Winning As A Stepfamily
Stepfamilies are hard work. The tact and patience they require seem almost beyond the power of mere mortals. "Afterall, it isn't the children who fell in love with this outsider or gave this interloper permission to take up half of the true parent's attention." And to make matters worse, the stepparent tends to arrive at a time when parents and children have become unusually close. So stepparents tend to provoke jealousy and resentment. If you live in a stepfamily, it may have gotten off to a rocky start, but try not to give up hope.
According to figures collected by the Stepfamily Foundation, some fifty million Americans are involved in a stepfamily relationship. One out of six children lives with a stepparent. The simple math of four parents and eight grandparents can lead to situations that are anything but simple emotionally.
Each child will react differently to becoming part of a stepfamily. Problems for blended families seem to be greater if the father has custody of his children or one or more of the children are teenagers. Conflict also seems greater if a stepmother has no children of her own or if the father tends to be passive.
Blended families usually experience age-related reactions. Consistency is critical for preschoolers. Infants will adjust well if care is consistent. preschoolers believe in "magic" and often think their original family will reunite.
Children ages 6 - 12 years often feel guilty, depressed or helpless. Many fantasize on having their family reunite. They need to feel some control over their live - - like deciding what to wear, how to cut their hair, and making decisions about chores or friends.
Teens will feel conflicts as they want their freedom - - but without responsibility. They will sometimes revert back to tasks and responsibilities of an earlier age, especially if a new parent takes over things they had assumed. Some teens withdraw or rebel. Many consider parents as non-sexual beings. Some teens may want to visit both parents or reconsider custody.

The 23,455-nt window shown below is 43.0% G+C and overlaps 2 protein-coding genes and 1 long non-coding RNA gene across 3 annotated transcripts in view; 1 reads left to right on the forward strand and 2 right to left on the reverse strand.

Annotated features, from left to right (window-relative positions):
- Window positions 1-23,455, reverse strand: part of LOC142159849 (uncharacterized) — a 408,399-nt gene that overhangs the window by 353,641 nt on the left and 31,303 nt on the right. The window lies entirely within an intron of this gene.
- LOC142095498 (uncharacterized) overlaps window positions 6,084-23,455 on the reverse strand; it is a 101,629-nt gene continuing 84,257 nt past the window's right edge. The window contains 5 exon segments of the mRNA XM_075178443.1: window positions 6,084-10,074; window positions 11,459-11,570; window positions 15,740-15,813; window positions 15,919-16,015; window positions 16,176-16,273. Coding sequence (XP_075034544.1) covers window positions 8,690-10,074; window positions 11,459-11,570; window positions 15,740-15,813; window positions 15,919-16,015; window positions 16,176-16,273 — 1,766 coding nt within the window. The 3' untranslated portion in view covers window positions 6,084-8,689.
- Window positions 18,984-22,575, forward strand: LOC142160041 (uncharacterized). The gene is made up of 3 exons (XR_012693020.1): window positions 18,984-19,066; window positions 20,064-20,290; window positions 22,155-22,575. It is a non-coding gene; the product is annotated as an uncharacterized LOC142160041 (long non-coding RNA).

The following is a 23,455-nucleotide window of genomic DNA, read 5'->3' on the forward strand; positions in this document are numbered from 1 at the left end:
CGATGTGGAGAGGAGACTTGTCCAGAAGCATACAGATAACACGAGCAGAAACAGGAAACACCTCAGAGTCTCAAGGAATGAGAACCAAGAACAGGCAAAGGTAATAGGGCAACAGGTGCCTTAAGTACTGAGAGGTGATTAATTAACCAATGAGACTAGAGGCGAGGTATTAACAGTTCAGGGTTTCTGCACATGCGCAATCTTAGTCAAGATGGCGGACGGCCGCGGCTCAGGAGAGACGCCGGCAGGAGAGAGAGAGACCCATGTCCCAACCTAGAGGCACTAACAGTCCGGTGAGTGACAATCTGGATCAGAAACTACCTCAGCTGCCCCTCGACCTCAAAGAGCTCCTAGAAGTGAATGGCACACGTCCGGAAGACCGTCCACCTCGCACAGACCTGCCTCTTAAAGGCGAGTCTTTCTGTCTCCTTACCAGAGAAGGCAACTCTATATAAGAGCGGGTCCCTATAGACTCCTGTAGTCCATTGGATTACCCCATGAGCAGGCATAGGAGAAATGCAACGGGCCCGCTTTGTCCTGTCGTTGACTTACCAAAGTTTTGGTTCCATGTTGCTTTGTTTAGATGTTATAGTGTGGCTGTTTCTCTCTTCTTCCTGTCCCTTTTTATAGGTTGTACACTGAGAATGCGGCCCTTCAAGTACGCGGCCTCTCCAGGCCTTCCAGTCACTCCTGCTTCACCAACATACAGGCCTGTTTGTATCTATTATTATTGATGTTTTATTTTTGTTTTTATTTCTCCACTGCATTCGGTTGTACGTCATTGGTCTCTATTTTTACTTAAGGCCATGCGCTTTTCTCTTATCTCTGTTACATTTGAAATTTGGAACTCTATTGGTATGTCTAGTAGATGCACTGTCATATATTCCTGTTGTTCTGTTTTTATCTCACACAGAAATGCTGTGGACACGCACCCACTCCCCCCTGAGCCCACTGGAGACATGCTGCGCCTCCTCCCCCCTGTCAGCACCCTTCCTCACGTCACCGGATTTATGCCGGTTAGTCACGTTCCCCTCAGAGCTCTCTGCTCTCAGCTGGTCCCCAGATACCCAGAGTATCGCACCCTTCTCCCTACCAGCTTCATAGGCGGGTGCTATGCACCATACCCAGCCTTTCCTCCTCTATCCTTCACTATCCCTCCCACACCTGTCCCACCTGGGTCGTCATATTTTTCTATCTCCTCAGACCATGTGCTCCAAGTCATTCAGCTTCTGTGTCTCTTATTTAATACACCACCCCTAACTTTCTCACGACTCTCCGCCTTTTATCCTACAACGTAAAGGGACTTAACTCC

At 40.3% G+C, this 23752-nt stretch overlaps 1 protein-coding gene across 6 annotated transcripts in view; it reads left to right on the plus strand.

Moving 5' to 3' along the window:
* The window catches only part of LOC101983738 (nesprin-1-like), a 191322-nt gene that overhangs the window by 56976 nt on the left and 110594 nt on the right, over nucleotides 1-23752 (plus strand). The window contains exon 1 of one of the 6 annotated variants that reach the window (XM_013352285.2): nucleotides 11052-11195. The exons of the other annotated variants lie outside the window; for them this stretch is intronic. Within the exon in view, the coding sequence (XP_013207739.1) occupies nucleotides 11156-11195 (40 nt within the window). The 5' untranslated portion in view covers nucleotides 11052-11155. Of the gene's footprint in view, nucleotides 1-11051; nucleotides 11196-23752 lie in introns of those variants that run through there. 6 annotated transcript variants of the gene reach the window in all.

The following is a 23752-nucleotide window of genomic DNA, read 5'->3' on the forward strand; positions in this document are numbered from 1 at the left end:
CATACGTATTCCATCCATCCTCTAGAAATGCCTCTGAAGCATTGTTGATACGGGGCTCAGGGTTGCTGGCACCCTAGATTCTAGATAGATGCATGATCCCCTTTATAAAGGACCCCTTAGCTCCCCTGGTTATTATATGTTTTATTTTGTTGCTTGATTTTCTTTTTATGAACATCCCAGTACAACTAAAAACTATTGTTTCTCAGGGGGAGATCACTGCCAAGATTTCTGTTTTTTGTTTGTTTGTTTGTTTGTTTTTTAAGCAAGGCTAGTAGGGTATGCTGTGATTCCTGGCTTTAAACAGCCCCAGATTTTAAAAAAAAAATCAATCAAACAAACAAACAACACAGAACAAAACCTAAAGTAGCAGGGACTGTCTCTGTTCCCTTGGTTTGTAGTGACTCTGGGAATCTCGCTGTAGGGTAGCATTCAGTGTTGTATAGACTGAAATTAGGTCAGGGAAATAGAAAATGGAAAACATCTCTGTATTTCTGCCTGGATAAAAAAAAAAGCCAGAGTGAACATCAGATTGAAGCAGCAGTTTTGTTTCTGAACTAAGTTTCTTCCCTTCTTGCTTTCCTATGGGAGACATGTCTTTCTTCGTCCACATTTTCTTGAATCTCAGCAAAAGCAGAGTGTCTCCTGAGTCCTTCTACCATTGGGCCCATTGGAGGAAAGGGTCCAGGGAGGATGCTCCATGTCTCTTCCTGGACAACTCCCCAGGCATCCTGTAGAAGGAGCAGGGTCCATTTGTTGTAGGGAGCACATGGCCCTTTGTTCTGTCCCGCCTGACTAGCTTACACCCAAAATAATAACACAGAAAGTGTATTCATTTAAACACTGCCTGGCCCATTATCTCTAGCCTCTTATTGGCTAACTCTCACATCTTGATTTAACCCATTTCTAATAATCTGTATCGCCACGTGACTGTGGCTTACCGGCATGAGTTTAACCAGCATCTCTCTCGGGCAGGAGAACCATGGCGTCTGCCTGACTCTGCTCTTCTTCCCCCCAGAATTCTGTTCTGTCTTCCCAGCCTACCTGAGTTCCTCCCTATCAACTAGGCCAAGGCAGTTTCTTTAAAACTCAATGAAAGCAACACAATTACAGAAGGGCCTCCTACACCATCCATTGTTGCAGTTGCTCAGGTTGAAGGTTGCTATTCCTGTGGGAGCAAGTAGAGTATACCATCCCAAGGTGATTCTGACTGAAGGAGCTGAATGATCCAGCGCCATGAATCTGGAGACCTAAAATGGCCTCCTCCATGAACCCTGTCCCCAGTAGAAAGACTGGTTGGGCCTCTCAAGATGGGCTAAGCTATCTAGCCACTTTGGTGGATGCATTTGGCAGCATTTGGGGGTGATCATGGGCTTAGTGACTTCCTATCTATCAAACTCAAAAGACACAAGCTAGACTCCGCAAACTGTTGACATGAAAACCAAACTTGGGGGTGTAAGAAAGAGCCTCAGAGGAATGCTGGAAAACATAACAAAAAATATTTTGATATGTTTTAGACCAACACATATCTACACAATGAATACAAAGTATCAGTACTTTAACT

Several problem areas can cause conflict in blending families. Children will often feel the loss of a parent for years. Remarriage or moving away ends the hope for reuniting of their family. When one parent has died, children will often sense betrayal if the living parent remarries. Children need time, patience and assurance to deal with their feelings.
Divided loyalties can occur when children can't handle the separation from a natural parent. Grandparents can influence loyalties, for example if they give "better" gifts to their real grandchildren. It is not fair to make children take sides. Children need to feel they belong. Their security may be challenged when many changes take place with new relationships, such as sharing a room or moving to a new home. When children visit the non-custodial parent, it may help to provide a special drawer that's always theirs. The parent may want to plan a special time alone with them, and maintain their privileges and responsibilities while they are there. Often children will find themselves under two sets of rules. This causes confusion and often rebellion. Parents should not use "not visiting" as a punishment.
Relating to a stepparent can be difficult for a child. But parents and stepparents can do much to ease the adjustment. Sometimes when the emotional seas seem particularly stormy, it's helpful to focus on practical suggestions. Here are some things to remember:
* Respect the children's allegiance to the absent parent. This is especially important when they begin to show signs of liking their new stepparent. If the other parent hasn't remarried, kids may feel that it's disloyal to enjoy themselves in the new stepfamily.
* Allow kids to express their objections. Children may not feel as happy and optimistic about the new stepfamily as you do. You can't force children to share your sentiments. You might encourage them to vent their feelings by writing their feelings down. A god book you might purchase for this purpose is, Me and My Stepfamily, A Kid's Journal, by Ann Banks.
* Make sure the adults keep communicating, too. Parents and stepparents need to air their own gripes and come up with solutions to problems.
* Encourage children to stick up for themselves - and help them learn to do it respectfully. It's important for kids to be able to talk about what's bothering them. If you, as an adult, can talk about your problems, this sets an example for the children.
* Don't make an issue over what the children will call the new stepparent. Let them choose whatever they feel is comfortable. Think of ways to smooth over the awkwardness of public introductions.
* Plan family activities involving not only all family members together, but also different groupings separately. This helps all members to feel special.
* Ask your parents to accept the stepchildren. Grandparents are very important to the unity of the stepfamily.
* Flexibility is a must. Because of the differences that exist, stepfamilies have to try harder to be more flexible.
* Don't try too hard. This can cause stronger resistance from the stepchildren. Relax and take things slowly.